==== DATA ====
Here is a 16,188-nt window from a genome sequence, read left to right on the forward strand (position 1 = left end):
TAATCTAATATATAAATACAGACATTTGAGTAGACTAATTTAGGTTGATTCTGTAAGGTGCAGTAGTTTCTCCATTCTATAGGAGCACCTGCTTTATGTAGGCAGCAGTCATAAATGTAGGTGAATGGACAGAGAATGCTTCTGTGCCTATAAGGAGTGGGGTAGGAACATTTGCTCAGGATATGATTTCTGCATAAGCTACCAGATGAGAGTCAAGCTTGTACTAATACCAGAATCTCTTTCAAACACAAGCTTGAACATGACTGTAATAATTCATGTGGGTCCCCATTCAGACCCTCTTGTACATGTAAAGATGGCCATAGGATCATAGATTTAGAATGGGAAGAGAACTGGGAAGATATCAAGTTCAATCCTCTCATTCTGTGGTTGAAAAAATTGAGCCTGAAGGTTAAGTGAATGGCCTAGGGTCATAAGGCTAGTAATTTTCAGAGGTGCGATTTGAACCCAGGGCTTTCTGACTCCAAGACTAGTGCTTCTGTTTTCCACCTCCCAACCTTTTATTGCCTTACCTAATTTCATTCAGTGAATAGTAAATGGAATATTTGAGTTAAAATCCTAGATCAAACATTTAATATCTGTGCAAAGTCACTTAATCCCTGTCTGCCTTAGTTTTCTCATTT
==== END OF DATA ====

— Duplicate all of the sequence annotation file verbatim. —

Here is a 16,188-nt window from a genome sequence, read left to right on the forward strand (position 1 = left end):
TAATCTAATATATAAATACAGACATTTGAGTAGACTAATTTAGGTTGATTCTGTAAGGTGCAGTAGTTTCTCCATTCTATAGGAGCACCTGCTTTATGTAGGCAGCAGTCATAAATGTAGGTGAATGGACAGAGAATGCTTCTGTGCCTATAAGGAGTGGGGTAGGAACATTTGCTCAGGATATGATTTCTGCATAAGCTACCAGATGAGAGTCAAGCTTGTACTAATACCAGAATCTCTTTCAAACACAAGCTTGAACATGACTGTAATAATTCATGTGGGTCCCCATTCAGACCCTCTTGTACATGTAAAGATGGCCATAGGATCATAGATTTAGAATGGGAAGAGAACTGGGAAGATATCAAGTTCAATCCTCTCATTCTGTGGTTGAAAAAATTGAGCCTGAAGGTTAAGTGAATGGCCTAGGGTCATAAGGCTAGTAATTTTCAGAGGTGCGATTTGAACCCAGGGCTTTCTGACTCCAAGACTAGTGCTTCTGTTTTCCACCTCCCAACCTTTTATTGCCTTACCTAATTTCATTCAGTGAATAGTAAATGGAATATTTGAGTTAAAATCCTAGATCAAACATTTAATATCTGTGCAAAGTCACTTAATCCCTGTCTGCCTTAGTTTTCTCATTT